A sampling of National Recreation Trails in the news or recently designated. The NRT program showcases the diversity of trails across America, from our cities and suburbs to the deserts, waterways, and high mountains.
Every kind of trail activity is represented in the listing of designated NRTs. Besides hiking and bicycling, the system includes water trails, motorized routes, snow tracks, greenways, and equestrian paths.
Search all of Alabama's designated National Recreation Trails in the Online NRT Database
Bibb Graves Bridge Along the Alabama Scenic River Trail
(photo by Darren Swanson)
Alabama Scenic River Trail – Recognized as the nation’s longest single-state river trail stretching 631 miles from the Coosa River to the Gulf of Mexico, this scenic route is a unique statewide recreational and tourism resource featuring many camping, hiking, and birdwatching opportunities (designated 2008).
Alabama State Lands Bartram Canoe Trail — a 154-mile water trail system along the Mobile-Tensaw Delta (designated 2012).
Blevins Gap Nature Preserve Trail System — a 10.5-mile trail system in a Land Trust of North Alabama preserve in Huntsville (designated 2012).
Dauphin Island Audubon Bird Sanctuary Trail System — trails on the barrier island off the Alabama Gulf Coast, a globally important bird migration site (designated 2012).
Chattahoochee Valley Railroad (CVRR) Trail – Northern Section — The 7.5-mile CVRR Trail offers biking, jogging, and walking and connects to the Shawmut Mill Village. The trail follows what was once the Chattahoochee Valley Railroad that serviced four textile mills in the area (designated 2011).
Chattahoochee Valley Railroad (CVRR) Trail – Southern Section — The trail’s Southern Section is 5.6 miles long, with a half-mile road and sidewalk link connecting to the trail’s Northern Section. Today, this trail ties together all the mill villages that compose the city of Valley and passes many of the area’s historic landmarks (designated 2011).
Chewacla State Park Trail System — Trail system options range from the short interpretive Sweet Shrub Trail to the more challenging Mountain Laurel Trail which takes you by the picturesque 30-foot Chewacla Dam Waterfall. A Mountain Bike Trail and Tree Identification Trail are also included in the park's 5.8 miles of trails (designated 2011).
Chief Ladiga Trail (Jacksonville Section) — The 33-mile trail is Alabama’s first extended rails-to-trails project. This section of the Trail extends nine miles through Jacksonville to Maxwellborn to the north. Along the way are beautiful wetlands, streams, forests, farmlands, and a horizon filled with mountains (designated 2011).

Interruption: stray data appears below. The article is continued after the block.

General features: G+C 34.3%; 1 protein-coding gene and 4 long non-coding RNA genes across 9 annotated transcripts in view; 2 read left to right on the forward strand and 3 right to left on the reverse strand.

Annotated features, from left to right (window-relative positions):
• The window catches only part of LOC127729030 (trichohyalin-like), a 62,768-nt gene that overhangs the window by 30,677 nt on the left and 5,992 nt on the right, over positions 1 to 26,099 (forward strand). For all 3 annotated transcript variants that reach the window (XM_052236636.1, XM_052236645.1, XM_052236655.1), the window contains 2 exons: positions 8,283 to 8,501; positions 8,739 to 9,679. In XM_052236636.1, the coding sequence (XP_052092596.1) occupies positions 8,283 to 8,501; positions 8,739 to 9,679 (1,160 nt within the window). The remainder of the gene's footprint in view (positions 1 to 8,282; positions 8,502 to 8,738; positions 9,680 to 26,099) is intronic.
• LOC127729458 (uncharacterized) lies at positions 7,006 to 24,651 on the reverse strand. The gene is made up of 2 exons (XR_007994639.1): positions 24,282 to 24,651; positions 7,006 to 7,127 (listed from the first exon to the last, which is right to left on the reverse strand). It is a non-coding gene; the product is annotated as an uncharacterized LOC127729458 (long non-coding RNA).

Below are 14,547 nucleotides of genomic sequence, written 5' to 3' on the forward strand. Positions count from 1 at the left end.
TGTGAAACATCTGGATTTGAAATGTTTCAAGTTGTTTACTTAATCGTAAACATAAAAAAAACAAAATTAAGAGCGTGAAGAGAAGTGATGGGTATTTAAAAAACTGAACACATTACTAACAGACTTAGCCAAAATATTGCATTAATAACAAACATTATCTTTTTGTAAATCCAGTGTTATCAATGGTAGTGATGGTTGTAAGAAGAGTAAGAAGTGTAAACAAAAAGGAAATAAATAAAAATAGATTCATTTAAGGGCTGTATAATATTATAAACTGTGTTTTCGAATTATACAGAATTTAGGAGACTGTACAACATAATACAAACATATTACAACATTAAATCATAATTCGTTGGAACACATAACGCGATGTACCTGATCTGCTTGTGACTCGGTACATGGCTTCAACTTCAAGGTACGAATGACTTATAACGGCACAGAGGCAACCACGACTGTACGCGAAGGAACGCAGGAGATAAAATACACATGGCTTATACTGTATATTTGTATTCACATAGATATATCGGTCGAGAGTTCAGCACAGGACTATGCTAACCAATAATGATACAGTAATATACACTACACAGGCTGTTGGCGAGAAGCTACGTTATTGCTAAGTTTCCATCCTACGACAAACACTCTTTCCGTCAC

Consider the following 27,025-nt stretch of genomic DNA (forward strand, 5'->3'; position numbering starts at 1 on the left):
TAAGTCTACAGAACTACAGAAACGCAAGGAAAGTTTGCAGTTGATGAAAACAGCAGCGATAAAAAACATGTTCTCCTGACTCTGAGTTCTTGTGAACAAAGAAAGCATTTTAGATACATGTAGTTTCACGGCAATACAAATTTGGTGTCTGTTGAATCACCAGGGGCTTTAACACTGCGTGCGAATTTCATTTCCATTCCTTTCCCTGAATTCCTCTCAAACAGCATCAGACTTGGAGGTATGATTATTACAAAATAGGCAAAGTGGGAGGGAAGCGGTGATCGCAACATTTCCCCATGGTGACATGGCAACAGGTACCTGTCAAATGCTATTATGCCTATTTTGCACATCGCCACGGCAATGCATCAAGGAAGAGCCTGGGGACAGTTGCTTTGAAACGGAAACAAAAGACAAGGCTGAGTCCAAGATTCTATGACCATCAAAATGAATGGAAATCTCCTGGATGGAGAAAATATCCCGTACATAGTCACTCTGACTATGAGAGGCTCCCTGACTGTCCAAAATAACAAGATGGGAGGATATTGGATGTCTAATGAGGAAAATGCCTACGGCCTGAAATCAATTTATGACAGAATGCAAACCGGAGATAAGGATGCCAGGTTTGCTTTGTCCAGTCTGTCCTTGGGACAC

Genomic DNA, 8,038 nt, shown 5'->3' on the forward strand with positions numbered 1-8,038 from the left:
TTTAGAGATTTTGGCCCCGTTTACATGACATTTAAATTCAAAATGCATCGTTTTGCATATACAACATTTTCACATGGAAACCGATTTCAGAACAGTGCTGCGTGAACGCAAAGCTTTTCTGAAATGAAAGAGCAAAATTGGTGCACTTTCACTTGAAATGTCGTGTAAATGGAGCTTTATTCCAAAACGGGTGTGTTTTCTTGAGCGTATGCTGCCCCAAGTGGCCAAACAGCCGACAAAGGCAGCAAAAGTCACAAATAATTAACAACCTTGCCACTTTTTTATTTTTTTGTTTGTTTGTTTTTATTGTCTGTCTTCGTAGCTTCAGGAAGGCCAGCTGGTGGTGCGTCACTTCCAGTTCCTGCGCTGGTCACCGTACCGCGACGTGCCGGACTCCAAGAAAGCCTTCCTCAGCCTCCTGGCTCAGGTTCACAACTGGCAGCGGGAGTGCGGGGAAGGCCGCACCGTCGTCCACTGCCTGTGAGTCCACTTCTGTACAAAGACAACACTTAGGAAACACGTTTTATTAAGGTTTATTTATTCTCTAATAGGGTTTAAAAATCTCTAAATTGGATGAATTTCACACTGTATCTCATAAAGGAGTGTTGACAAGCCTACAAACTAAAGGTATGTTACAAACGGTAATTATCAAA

Chief Ladiga Trail (Piedmont Section) — The Trail was named for a Creek Indian leader who signed the Cusseta Treaty in 1832. The 3.8-mile section that runs through Piedmont is nestled in the foothills of the Appalachian Mountains surrounded by gorgeous mountain and stream scenery (designated 2011).
Citronelle Walking Trail — The Citronelle Walking Trail traverses three-miles through the old downtown area of Citronelle on the rail bed of the old Ohio and Mobile railroad. The trail takes you by the restored train depot and the adjacent Hygeia Cottage, the only survivor of the town’s famous hotels (designated 2011).
City of Foley Antique Rose Trail — The trail was designed to provide a historical learning experience; signs along the way identify plant varieties and the years they were propagated. The trail also shows local citizens the types of plants that will flourish in their gardens and provides them with unique ideas on incorporating antique roses into their existing landscapes (designated 2011).
DeSoto State Park Trail System — Nestled atop scenic Lookout Mountain in northeast Alabama along the Little River, DeSoto State Park offers 19 miles of hiking and mountain biking trails. The terrain varies from easy to strenuous. The Talmadge Butler Boardwalk Trail is a 360-yard trail that can be enjoyed by people of all abilities. Several of these trails lead to views of the various falls on the Little River (designated 2011).
Doc Hilt Trails is a private OHV recreation trails area and camping facility located just north of Lineville on the eastern edge of Talladega National Forest. There are 15 miles of trails for ATVs and trail motorcycles. The trail system was created by collaborative efforts between private land owners and the Cheaha Trail Riders Association (designated 2010).
Eastern Shore Trail is a 36-mile multi-purpose trail along the eastern shore of Mobile Bay. The trail traverses waterfront, historic, wilderness and small town areas, both off- road and paralleling roads. Because of the wide variation in grade, elevated boardwalks and high-rise bridges are common components (designated 2010).
Florala-Lake Jackson Scenic Trail — This 1.4-mile scenic trail lies along the shores of Lake Jackson on the Florida-Alabama State line, with the trail traversing Florala Wetlands Park and Florala State Park on the Alabama side of the lake. The trail is asphalt, with wooden boardwalks built over wetland areas, and a 200-foot overlook pier extends into the lake (designated 2011).
Forever Wild Coldwater Mountain Trail System — Located at Doug Ghee Nature Preserve and Recreational Area in Anniston, with 11.5 miles of trail for beginner, intermediate, and advanced mountain bikers, trail runners, and hikers. The International Mountain Bicycling Association’s Trail Solutions team designed the trails for maximum interest and long-term sustainable use (designated 2013).